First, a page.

At the same time, I want to be careful here. While I am convinced that our deepest problem with sin resides at the level of how we perceive what is desirable (the level of perception in my “graphic” above), sin does not merely reside at this deepest level. Our perception is what ultimately needs changed, yes. Ultimately, this is where Satan has us blinded, and therefore ultimately gaining new sight to see Jesus is the key to defeating sin. However, Satan can gain strongholds over us at all levels. He works to enslave our behavior, our desires, and the way we perceive what is good, and the result is an interplay between the three.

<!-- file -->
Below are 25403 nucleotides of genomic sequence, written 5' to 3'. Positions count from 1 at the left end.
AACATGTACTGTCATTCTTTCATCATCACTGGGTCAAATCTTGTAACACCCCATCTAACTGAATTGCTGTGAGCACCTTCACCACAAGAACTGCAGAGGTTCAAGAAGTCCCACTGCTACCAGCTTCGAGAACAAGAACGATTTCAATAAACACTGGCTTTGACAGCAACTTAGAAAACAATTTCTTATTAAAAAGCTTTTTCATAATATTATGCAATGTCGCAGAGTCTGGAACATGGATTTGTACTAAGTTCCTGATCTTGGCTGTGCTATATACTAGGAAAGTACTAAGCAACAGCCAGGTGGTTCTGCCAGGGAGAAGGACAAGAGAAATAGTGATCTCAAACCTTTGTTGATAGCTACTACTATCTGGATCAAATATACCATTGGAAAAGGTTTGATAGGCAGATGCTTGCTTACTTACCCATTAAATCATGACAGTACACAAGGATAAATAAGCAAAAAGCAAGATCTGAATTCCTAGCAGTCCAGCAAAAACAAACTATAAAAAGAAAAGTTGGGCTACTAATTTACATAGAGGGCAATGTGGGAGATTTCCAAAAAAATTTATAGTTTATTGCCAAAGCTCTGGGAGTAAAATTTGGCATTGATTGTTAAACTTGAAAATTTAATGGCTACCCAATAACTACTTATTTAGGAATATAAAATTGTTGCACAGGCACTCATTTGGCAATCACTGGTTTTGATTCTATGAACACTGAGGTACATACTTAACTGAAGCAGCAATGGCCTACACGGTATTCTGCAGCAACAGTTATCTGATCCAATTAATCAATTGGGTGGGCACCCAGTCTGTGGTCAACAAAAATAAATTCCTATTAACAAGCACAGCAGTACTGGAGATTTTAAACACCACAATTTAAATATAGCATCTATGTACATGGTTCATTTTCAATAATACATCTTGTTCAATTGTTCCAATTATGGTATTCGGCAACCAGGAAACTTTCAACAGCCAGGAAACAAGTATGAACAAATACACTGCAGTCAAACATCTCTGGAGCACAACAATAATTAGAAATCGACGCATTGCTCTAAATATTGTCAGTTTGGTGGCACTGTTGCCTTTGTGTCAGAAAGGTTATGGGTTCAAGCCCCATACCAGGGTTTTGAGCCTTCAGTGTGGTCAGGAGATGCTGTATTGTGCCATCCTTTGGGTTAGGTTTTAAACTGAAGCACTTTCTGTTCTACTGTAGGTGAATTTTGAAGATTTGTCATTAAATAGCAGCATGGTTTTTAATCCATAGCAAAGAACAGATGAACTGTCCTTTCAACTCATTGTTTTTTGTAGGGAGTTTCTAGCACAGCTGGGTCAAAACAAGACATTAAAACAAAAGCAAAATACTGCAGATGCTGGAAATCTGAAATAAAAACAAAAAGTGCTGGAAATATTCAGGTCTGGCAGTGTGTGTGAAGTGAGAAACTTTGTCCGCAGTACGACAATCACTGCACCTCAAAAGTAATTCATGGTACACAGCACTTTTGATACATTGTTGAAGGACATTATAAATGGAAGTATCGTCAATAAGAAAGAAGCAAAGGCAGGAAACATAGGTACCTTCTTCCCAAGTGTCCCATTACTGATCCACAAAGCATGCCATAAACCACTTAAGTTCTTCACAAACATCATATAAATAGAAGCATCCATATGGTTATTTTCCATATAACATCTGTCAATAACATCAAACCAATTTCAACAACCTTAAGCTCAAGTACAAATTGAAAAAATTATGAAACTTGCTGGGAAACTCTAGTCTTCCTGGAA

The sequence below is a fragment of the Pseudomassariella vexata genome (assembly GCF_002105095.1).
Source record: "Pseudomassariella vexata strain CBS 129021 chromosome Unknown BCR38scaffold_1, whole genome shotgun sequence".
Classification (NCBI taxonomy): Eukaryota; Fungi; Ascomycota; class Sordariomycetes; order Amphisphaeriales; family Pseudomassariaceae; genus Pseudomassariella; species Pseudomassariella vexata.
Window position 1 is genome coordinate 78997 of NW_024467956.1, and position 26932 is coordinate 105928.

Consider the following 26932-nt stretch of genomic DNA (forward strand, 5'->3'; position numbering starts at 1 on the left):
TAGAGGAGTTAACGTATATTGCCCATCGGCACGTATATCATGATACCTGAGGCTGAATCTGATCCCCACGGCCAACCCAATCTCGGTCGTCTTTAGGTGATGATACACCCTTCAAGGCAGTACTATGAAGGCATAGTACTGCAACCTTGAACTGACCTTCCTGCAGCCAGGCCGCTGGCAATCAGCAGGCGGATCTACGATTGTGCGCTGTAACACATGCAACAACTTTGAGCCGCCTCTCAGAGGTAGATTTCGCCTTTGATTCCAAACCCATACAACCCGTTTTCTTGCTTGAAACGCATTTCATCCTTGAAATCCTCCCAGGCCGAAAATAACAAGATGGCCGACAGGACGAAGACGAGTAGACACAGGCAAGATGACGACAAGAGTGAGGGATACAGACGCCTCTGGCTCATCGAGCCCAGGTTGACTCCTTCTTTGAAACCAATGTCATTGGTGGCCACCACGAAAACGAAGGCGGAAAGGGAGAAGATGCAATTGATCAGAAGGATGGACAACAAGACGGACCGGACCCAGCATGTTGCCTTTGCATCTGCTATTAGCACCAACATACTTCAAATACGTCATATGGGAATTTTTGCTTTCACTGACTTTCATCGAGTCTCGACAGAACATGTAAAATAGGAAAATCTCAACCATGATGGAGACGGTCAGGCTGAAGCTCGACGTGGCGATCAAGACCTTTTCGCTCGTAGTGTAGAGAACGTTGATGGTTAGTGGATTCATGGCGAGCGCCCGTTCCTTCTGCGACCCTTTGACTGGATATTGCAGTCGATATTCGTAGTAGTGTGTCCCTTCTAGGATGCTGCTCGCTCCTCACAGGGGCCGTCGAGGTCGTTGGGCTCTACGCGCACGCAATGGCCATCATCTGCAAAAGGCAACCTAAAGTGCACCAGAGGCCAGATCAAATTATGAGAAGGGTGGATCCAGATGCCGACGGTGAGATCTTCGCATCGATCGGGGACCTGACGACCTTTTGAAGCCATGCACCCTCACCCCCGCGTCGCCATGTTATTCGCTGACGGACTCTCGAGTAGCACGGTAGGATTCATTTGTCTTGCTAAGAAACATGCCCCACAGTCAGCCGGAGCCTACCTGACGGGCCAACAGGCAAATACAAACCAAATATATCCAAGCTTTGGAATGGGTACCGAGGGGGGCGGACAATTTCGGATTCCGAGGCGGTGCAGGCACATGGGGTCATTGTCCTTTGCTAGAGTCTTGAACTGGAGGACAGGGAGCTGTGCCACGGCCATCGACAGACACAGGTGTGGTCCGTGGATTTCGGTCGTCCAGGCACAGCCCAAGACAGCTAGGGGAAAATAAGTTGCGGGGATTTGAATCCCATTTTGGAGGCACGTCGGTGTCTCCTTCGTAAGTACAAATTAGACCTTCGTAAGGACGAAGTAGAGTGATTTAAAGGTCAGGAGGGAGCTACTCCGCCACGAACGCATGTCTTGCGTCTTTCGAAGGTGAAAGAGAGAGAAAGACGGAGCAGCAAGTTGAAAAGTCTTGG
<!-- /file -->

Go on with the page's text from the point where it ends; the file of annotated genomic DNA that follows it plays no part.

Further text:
For example, behavior that’s often enough repeated becomes habit. And habits tend to influence our desires. An example of this? I taught myself to like coffee. The habit of drinking coffee (the level of behavior) produced within me the wanting of it (the level of desire). Now I actually like coffee. In fact, I have stopped viewing $4.00 mochas as a complete waste of money (the level of perception). So, at least in this occasion, my desires were shaped by my behavior, and my desires, in turn, color the way in which I perceive reality. (God made us very complicated beings.)